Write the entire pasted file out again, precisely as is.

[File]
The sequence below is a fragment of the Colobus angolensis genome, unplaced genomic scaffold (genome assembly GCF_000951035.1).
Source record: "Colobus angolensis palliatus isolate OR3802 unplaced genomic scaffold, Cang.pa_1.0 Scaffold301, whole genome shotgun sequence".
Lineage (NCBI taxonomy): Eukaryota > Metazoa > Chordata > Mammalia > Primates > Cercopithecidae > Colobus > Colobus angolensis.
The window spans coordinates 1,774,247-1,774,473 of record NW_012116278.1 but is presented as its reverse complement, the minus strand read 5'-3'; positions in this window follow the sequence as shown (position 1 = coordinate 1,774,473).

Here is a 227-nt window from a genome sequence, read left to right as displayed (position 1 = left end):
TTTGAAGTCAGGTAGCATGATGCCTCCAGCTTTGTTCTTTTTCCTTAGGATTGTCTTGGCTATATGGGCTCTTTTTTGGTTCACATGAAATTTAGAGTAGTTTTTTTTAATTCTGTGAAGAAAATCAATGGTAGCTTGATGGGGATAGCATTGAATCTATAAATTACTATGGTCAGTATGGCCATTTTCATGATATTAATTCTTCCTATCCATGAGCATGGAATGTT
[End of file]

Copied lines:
The sequence below is a fragment of the Colobus angolensis genome, unplaced genomic scaffold (genome assembly GCF_000951035.1).
Source record: "Colobus angolensis palliatus isolate OR3802 unplaced genomic scaffold, Cang.pa_1.0 Scaffold301, whole genome shotgun sequence".
Lineage (NCBI taxonomy): Eukaryota > Metazoa > Chordata > Mammalia > Primates > Cercopithecidae > Colobus > Colobus angolensis.
The window spans coordinates 1,774,247-1,774,473 of record NW_012116278.1 but is presented as its reverse complement, the minus strand read 5'-3'; positions in this window follow the sequence as shown (position 1 = coordinate 1,774,473).

Here is a 227-nt window from a genome sequence, read left to right as displayed (position 1 = left end):
TTTGAAGTCAGGTAGCATGATGCCTCCAGCTTTGTTCTTTTTCCTTAGGATTGTCTTGGCTATATGGGCTCTTTTTTGGTTCACATGAAATTTAGAGTAGTTTTTTTTAATTCTGTGAAGAAAATCAATGGTAGCTTGATGGGGATAGCATTGAATCTATAAATTACTATGGTCAGTATGGCCATTTTCATGATATTAATTCTTCCTATCCATGAGCATGGAATGTT